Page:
Introduction: Precise Air Quality Monitoring System (Portable)

In this Instructable, I will walk you through the steps to build an Precise Air Quality monitoring system.

It consists of an

  1. Arduino Uno
  2. 2 Grove ( MQ2 & MQ9 ) sensors
  3. MQ136 & MQ138
  4. LED display
  5. Temperature & Humidity sensor DHT 11/22.

Arduino Uno takes data from the sensors and does the calculations so you can see real time values of the data.

As you can see the monitoring is quite compact, it is portable and can be used in many ways, example:

  • Compact Weather Station (Use DHT11 only)
  • Manhole gas Detection (MQ2 only)
  • General Air Quality Monitoring (Entire Instructable)

The Grove gas Sensors sense :

  1. Temperature.
  2. Humidity.
  3. Methane.
  4. Butane.
  5. LPG.
  6. Smoke.
  7. Benzene.
  8. Toluene.
  9. Alcohol.
  10. Acetone.
  11. Propane.
  12. Formaldehyde gas.
  13. Hydrogen gas.

Arduino Uno R3 supports 8 analog data inputs, so the at least 8 gas sensors can be interfaced and with them almost every gas that is found in residential areas. With Arduino Mega you have 16 analog input pins,so more interfacing can be done. In this Instructable I will show you how to interface these sensors.

Why we need this : Pollution is ever-increasing.There is a need for a reliable, cost - efficient system to monitor the air around us, so we can take proper steps to minimize or stop these emissions

Note : If you like this instructable, do vote for me under the Sensor and First Time Author challenge.

Purpose : I wanted to monitor the air in my surrounding area with their concentration (ppm) values . But there was no article which could give ppm values of various gases. So, I made a full working model which displays values of various gases in ppm.

Note:The videos are trial run. They run smoothly and update the values with great ease.The videos may be shaky as I am alone shooting them :D

More videos to come.

Step 1: Specifications

Dimensions : 20*10*10
Weight : (~350 grams)

Total cost : 1600 Rs (If you remove dust sensor total cost drops to 600 Rs)

Cost of products available in market : 3500 Rs


Arduino Uno

Sharp GP2Y1010AU0F

MQ2 Grove Gas Sensor

MQ9 Grove Gas Sensor




Fan (recommended 5V)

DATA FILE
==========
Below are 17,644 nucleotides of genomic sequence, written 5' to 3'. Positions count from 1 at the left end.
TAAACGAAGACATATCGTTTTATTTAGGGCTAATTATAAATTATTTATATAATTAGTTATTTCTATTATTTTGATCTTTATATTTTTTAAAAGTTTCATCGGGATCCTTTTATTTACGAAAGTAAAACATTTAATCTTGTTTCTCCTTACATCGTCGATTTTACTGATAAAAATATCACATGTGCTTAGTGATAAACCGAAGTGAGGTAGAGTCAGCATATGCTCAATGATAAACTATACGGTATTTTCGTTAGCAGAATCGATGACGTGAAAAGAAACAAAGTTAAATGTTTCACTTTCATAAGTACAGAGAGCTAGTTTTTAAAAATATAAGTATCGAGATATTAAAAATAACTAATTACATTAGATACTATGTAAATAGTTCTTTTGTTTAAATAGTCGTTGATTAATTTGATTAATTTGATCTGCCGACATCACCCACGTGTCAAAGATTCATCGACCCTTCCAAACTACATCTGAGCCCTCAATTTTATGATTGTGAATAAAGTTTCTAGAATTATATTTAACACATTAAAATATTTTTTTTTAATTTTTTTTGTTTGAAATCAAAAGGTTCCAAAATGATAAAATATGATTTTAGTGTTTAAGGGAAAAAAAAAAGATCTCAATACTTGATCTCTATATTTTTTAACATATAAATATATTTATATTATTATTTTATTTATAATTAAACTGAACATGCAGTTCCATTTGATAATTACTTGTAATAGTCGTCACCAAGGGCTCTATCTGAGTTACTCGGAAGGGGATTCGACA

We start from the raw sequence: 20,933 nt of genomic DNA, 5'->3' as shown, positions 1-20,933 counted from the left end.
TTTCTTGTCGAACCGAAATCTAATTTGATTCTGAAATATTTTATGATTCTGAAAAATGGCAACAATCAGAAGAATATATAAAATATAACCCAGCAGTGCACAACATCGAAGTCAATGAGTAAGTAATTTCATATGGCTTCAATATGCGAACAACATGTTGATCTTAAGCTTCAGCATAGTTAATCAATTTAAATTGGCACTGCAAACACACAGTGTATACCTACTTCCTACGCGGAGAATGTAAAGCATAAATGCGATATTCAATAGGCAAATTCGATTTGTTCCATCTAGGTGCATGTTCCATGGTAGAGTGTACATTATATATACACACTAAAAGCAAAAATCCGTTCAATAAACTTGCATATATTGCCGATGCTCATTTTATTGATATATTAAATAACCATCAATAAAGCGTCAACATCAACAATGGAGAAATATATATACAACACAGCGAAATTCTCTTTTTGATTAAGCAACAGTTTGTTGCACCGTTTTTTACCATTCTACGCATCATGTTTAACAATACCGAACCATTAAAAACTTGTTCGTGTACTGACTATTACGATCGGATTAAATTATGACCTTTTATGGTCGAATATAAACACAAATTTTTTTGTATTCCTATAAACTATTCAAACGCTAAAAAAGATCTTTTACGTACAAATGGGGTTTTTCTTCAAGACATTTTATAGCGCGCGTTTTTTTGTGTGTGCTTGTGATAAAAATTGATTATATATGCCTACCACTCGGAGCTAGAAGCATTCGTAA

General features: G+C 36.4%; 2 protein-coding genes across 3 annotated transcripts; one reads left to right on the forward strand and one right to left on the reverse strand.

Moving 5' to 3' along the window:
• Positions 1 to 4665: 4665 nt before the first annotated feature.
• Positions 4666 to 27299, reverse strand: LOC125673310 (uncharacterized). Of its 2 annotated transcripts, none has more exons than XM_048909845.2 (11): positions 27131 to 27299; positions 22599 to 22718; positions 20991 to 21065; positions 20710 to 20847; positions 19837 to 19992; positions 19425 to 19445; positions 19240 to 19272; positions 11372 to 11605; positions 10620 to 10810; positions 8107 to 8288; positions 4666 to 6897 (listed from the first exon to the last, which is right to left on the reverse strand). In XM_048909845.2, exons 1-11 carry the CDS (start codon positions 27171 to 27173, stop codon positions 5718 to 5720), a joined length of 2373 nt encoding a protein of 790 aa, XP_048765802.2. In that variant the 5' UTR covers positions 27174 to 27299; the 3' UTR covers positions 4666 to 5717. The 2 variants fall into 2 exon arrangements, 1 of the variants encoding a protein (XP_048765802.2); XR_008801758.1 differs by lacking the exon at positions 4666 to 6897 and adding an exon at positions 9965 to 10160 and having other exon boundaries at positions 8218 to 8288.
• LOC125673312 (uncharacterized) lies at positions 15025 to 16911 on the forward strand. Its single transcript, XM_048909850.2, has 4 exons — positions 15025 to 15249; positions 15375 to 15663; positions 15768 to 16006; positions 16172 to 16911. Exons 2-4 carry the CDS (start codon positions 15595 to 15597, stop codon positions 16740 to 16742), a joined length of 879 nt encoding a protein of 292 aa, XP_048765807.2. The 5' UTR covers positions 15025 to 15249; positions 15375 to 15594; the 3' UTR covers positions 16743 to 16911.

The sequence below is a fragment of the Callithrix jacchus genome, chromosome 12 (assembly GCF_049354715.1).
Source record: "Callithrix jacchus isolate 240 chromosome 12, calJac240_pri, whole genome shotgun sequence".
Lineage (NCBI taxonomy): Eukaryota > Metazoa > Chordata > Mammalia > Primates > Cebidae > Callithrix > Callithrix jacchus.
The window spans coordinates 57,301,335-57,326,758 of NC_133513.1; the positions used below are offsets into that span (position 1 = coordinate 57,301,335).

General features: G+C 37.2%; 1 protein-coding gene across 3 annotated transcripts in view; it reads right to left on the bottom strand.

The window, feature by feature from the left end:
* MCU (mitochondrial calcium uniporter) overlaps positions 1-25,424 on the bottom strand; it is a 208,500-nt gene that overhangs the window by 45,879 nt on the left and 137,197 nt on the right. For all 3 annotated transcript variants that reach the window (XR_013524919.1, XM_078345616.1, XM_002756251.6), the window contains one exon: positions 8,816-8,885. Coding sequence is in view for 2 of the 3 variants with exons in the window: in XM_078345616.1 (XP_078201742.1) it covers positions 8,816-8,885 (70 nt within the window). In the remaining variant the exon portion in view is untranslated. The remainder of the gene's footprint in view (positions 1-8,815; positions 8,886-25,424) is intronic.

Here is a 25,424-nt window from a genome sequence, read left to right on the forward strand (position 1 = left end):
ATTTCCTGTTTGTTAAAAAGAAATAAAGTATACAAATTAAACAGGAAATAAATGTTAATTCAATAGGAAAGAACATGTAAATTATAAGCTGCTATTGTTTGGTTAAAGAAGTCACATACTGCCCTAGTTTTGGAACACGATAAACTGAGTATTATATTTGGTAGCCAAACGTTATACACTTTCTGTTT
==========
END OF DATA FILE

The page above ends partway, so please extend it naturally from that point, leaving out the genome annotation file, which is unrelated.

LCD display

Recommended :

A cardboard box ( Recycle things )

Step 2: Dust Sensor

GP2Y1010AU0F is a dust sensor by optical sensing system. An infrared emitting diode (IRED) and an phototransistor are diagonally arranged into this device. It detects the reflected light of dust in air. Especially, it is effective to detect very fine particle like the cigarette smoke. In addition it can distinguish smoke from house dust by pulse pattern of output voltage.

Sharp pin 1 (V-LED) => 5V (connected to 150ohm resister)

Sharp pin 2 (LED-GND) => Arduino GND pin

Sharp pin 3 (LED) => Arduino pin 2

Sharp pin 4 (S-GND) => Arduino GND pin

Sharp pin 5 (Vo) => Arduino A7 pin

Sharp pin 6 (Vcc) => 5V

Step 3: MQ Gas Sensors

Before using MQ sensors you need to apply Vcc for about 24 hours. Also, using extreme values of resistors can decrease your accuracy and efficiency of the system.

I have used 10 kohms resistors throughout.

Some datasheets use the term "preheat", but it is the time to burn-in the sensor. This is meant to make the sensor readings more consistent. A time of 24 hours is usually used for the burn-in time.

The Burn-in is achieved by applying normal power to the sensor (to the heater and with the 'A' and 'B' pins connected, and with a load-resistor).

The sensor needs a load-resistor at the output to ground. It's value could be from 2 kOhm to 47 kOhm. The lower the value, the less sensitive. The higher the value, the less accurate for higher concentrations of gas.